Fostering stories

Don’t just take our word for it…

Listen to what our foster carers and their families say about fostering with East Riding.

Sophie and Isabelle
Sophie and Isabelle

Transcript - Sophie and Isabelle

They've been fostering for about eight, nine years now, I think. Yeah, when I going into school. Yeah.

But, yeah, it's good. You get to meet lots of new kids and they kind of become like part of your family. You get to see them move on and.

Yeah, some kids, you just create like a really close bond with them and they become part of your family.

Basically. We get a phone call and then they ask us if we'd like to take them on. And then most of the time it's a yes. And then they just come and become part of the family. Yeah, they come and we get to know them, they settle in and then they just stay with us. Yeah.

We think of them like brothers and sisters and then we just hang out most of the time. It's nice to have someone always there that you can be with and talk to. Yeah.

So you never get bored, really. Yeah, it's just like a normal family. We just sit down, have tea, do stuff together and. Yeah, we go out on walks and long things because we've got a big garden, but, yeah, go out for tea. Yeah.

I mean, sometimes because of how big we are, it's harder to get into places, but we always manage to do it. You still feel you've kind of got as much of your parents as you want, whenever you want. Yeah. Wherever we need them by ourselves, they're always there. Yeah. We can always talk to them still. And if we need to go out and then we can. And we can always have our time to ourselves if we need it.

I'd say it's really fun because you meet so many other kids and some of them you have so much in common. You just get along like normal siblings would. Yeah.

We meet so many kids and obviously sometimes it is harder, but you get used to it and it's all right and they'll end up fitting in with you.

Justin and Robert
Justin and Robert

Transcript - Justin and Robert

We saw a poster for it when we were shopping one day and we thought, well, we'll get some information, give it a go.

I have always wanted children and we thought we could help others, didn't we? Yeah. Local authority were really, really nice, really helpful. So we took it further.

When we went to ‘skills to foster’, we did think, everyone's got children, we haven't got children. Are we going to be right for it, didn't we?

After the ‘skills to foster’, we actually thought, well, we could be quite good at it.

Once you've got the ball rolling and you've got your first placement and what have you, you soon realise through the process that every child is different, every case is different, and there's things that you've got to adapt to and once you've done it, it becomes addictive.

If they've been with us for a bit and then they'll say something like, they love you and you think, oh, well, obviously you've bonded with them, they've bonded with you. And to have that love that you're giving them and they can actually express themselves and to see them, to be able to show emotion when sometimes they can't, when they first come to us and stuff, that's a big major part for me.

I think with East Riding, they've always been there for us and at first, when you first start fostering, you ring them with a question. Someone always gets back to you with an answer. Someone's always there to help.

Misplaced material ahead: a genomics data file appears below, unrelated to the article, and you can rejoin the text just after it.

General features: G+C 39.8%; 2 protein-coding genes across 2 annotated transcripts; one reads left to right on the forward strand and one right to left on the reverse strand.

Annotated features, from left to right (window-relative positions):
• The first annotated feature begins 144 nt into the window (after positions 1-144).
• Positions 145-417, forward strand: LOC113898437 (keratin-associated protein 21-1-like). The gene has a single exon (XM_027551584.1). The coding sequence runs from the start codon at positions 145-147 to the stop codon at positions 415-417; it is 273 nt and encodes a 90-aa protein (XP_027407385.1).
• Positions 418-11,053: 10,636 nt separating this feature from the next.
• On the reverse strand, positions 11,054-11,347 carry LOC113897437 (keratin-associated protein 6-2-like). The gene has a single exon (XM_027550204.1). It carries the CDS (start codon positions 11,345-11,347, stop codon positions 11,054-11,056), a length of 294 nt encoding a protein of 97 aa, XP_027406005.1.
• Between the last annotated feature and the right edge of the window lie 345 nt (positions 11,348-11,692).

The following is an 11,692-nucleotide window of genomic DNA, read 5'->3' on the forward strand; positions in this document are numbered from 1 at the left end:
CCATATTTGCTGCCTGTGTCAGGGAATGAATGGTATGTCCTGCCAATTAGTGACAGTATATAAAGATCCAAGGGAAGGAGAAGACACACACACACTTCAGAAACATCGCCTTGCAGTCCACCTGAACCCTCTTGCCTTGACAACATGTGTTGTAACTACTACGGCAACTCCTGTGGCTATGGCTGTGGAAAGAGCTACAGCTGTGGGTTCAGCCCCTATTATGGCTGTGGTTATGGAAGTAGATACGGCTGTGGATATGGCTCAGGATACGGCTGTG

You do work as a team with East Riding, don't you do work as team? You've always got back up. It's so rewarding? Yeah.

To see the transformation from when the first came to us Just a bit of love can change a person, a child, can't it?

Give it a go. It's really, really rewarding.

If you like and love children, you will really, really enjoy it.


Transcript - Tracey

I've been fostering around about seven years. I got into fostering, because me grandma was one, and my mam, and I always wanted to be a foster carer when I got older and that's what I achieved.

But when they come into care, sometimes some people don't listen to the kids. They've got a mind of their own. It's just understanding them on what they want in life.

Every kid what comes into care has got hearts, feelings, no matter what, what age they are. There can be one, there can be ten, there can be 16. They all still need that loving care and having a family support them.

Sometimes you clash. It's not perfect all the time. You do have some days where you disagree, they disagree. It can cause a small argument, but you talk through it. You listen to them, they listen to you.

If they've got a problem, they come to me, or they come to my husband, or they can go to my two siblings. But, yeah, teenagers. They are lovable. Very, very lovable. Just give them a chance and you'll see for yourself.

When they do come, they're so nervous. But if you give them that much support, from day one, they come to you, that's how they are for the next two or three years. And you can change them kids.

If you've given them 100% of your time, you can change them. When I'm uptown and I'm walking with my lads, I feel the proudest mother going, and look at them how they come, a few months later, looking at them, that's when I get proud of my lads. It’s where they've changed. And they're just walking in front of you and I think ‘they're mine’. What I've achieved, and look at them, they've come from this, they've come from that. Now look at them. They say, ‘pardon?’. They'll open doors for people and I think, my God, what? Not me. That's what I do it for.

East Riding are one of the best. I've got the best social worker going. When a placement comes in, they tell you everything about that placement. They'll read everything out and they don't challenge you to have them. It's your choice to have them. You've always got support. You make a phone call, they always phone you back.

The training is absolutely fantastic and they really look after you on the training. You have got 100% support with East Riding, Yorkshire. I would ask anybody out there, please come, a foster carer, because it's so much of a challenge. It's absolutely fantastic seeing kids out there who can get a better life.

Alison and Lee
Alison and Lee
Jim and Lynn
Jim and Lynn

Transcript - Jim and Lynn